The Pittsburgh Steelers are taking an unprecedented step toward protesting during the national anthem: The team isn’t participating at all.
Head coach Mike Tomlin told CBS Sports that the team will remain in its locker room in Chicago instead of coming onto the field for the anthem. The motivation behind not participating comes from Tomlin’s desire for the team not to get into a political argument.
“We’re not going to play politics. We’re football players, we’re football coaches. We’re not participating in the anthem today. Not to be disrespectful to the anthem, to remove ourselves from the circumstance. People shouldn’t have to choose. If a guy wants to go about his normal business and participate in the anthem, he shouldn’t be forced to choose sides. If a guy feels the need to do something he shouldn’t be separated from his teammates who chooses not to. So we’re not participating today. That’s our decision.”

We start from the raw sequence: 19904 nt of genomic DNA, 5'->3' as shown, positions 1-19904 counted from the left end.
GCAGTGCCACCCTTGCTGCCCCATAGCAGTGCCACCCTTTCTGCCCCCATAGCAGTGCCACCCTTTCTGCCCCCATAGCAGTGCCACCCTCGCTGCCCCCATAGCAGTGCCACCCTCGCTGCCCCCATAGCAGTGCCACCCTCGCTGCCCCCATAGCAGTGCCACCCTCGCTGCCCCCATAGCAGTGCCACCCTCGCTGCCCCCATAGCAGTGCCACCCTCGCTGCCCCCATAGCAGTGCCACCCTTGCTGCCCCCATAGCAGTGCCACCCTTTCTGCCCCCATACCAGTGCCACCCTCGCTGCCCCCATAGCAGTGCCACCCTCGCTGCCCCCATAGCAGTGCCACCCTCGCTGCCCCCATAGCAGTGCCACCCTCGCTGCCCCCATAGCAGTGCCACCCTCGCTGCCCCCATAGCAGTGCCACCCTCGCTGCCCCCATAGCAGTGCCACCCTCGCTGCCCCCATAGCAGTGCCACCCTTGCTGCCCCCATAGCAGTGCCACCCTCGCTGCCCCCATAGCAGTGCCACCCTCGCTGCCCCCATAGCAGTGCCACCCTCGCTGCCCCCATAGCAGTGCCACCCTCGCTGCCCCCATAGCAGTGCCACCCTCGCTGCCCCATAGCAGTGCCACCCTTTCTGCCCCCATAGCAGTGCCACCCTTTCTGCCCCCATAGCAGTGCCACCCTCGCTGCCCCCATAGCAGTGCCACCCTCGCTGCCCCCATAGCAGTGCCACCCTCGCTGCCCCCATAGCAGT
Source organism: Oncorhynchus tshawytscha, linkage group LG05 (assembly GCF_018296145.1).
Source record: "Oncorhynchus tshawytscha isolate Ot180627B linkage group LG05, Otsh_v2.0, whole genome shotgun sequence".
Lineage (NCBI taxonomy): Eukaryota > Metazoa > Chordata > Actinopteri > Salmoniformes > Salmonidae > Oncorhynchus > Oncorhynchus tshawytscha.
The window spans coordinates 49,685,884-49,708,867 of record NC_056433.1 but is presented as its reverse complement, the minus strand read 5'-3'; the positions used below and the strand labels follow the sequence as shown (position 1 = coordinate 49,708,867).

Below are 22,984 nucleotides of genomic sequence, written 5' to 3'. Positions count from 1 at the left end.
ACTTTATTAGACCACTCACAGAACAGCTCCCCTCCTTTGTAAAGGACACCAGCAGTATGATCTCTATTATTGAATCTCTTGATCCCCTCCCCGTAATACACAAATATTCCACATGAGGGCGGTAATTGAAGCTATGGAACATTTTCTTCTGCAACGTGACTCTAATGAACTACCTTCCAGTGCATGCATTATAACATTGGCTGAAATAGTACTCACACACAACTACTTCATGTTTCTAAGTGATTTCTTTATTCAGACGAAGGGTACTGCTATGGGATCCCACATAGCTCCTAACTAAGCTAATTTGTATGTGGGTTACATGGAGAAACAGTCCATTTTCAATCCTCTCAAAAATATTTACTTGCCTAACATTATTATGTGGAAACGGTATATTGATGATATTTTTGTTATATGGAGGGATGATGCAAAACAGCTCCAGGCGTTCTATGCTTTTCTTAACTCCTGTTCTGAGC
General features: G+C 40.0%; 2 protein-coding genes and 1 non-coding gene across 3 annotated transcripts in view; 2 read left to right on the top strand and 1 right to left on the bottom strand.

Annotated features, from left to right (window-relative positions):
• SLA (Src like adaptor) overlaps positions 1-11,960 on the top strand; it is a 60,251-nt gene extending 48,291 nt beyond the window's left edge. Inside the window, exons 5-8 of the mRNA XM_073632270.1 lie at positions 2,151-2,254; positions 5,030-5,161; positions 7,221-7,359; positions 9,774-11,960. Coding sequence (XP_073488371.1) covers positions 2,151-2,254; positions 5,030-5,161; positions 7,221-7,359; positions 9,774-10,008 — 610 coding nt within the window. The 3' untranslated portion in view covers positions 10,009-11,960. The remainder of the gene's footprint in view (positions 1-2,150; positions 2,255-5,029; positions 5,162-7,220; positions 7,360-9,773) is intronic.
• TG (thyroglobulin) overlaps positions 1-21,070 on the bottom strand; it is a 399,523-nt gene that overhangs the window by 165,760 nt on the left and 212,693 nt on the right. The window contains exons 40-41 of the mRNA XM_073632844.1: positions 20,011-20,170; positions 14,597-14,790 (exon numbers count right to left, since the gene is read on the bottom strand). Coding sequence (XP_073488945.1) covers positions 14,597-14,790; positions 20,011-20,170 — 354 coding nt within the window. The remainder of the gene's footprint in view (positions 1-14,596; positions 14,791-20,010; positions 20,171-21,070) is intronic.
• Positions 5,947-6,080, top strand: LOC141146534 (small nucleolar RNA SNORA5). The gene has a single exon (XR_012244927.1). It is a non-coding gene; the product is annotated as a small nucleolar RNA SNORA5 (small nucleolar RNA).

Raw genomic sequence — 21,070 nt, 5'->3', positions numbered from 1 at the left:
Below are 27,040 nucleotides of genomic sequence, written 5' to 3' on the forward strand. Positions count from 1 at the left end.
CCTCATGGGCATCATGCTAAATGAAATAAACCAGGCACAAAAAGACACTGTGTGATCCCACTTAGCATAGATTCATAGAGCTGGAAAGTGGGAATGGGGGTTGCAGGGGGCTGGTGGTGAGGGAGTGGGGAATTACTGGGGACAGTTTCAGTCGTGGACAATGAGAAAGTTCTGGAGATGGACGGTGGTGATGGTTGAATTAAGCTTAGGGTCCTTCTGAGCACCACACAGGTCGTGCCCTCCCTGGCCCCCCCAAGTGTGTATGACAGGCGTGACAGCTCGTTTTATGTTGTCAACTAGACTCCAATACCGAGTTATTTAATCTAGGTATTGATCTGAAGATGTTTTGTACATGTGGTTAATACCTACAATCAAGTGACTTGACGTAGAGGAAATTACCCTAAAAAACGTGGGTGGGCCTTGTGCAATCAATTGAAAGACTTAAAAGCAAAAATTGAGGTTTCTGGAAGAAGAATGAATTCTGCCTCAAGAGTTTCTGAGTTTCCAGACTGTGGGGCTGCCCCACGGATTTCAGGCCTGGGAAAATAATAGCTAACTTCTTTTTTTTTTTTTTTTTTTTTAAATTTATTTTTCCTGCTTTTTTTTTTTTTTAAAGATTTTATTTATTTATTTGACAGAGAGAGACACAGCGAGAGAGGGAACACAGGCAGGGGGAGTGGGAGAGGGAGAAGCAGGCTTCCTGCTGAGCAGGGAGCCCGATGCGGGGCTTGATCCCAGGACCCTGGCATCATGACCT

Tomlin has been largely silent on the topic of protests during the anthem up to this point. In August he spoke to TribLive about the protests.
“I have no reaction. You know, a lot of people have personal opinions, and it's just that — it's personal opinions. If I don't think mine adds any value to the discussion, I will keep it to myself and not add it to the fray.”
The news comes in the wake of President Donald Trump calling for NFL players to be “fired” if they refuse to stand for the anthem. The NFL released a statement condemning the president’s statement, while several NFL owners, including noted Trump supporters Robert Kraft and Shad Khan, opposed the comments.
Players weren’t always on the field for the national anthem. Until 2009, players always remained in the locker room until the anthem finished. The Steelers’ decision to forgo the anthem together is something we have not seen before since that league-wide change.